Restricted Performance Gremlins; again!

Well, it happened again. After a long stay in the garage, it was time to get the old girl out and go for a spin. She is a 2001 convertible in black with beige guts. A lovely car with but 81,000 on the clock.
I bought her back last time, and now I face the same situation. Someone out there has to know what to look for, and I would appreciate any ideas and tips on what to check first. This is such a good-looking car, and why it has so many problems just ruins it for me. Thanks for reading my complaints.

Have you had the codes pulled?

The long stay in the garage may be your first problem. When cars sit for a long time, problems develop.

Many people with the AJ-V8 engine have suffered from this. A search on “restricted performance” will bring up many, many others who have suffered this problem.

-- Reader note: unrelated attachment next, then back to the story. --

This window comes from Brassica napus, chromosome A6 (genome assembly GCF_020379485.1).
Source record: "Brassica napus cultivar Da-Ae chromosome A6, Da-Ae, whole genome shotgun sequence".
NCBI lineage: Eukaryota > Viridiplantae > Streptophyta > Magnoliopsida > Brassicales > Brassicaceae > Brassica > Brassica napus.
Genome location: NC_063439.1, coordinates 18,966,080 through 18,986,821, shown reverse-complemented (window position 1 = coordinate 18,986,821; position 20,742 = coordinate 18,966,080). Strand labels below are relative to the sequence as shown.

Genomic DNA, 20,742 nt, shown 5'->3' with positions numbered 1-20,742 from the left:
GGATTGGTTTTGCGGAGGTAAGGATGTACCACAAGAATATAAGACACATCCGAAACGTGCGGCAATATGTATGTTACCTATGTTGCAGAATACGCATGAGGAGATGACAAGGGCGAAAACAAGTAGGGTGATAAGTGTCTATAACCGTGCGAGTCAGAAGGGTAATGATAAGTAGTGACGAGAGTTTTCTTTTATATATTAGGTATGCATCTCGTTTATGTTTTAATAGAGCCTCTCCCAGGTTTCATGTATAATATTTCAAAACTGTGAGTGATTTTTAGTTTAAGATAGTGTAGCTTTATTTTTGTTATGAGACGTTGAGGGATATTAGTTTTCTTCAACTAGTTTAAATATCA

More information is required to narrow it down. The first thing I would do it get a OBD-II code reader, under $20 from many parts stores or even Harbor Freight in the USA, and pull the codes as Robin advises. Record them, and ask about it.

If you’re devil-may-care, clear the codes with the reader after recording and drive it. When the message pops up again, note the circumstances under which it occurred (while using cruise control? Cold? Hot? Accelerating?) then pull the codes again and see what people have to say about.

Dave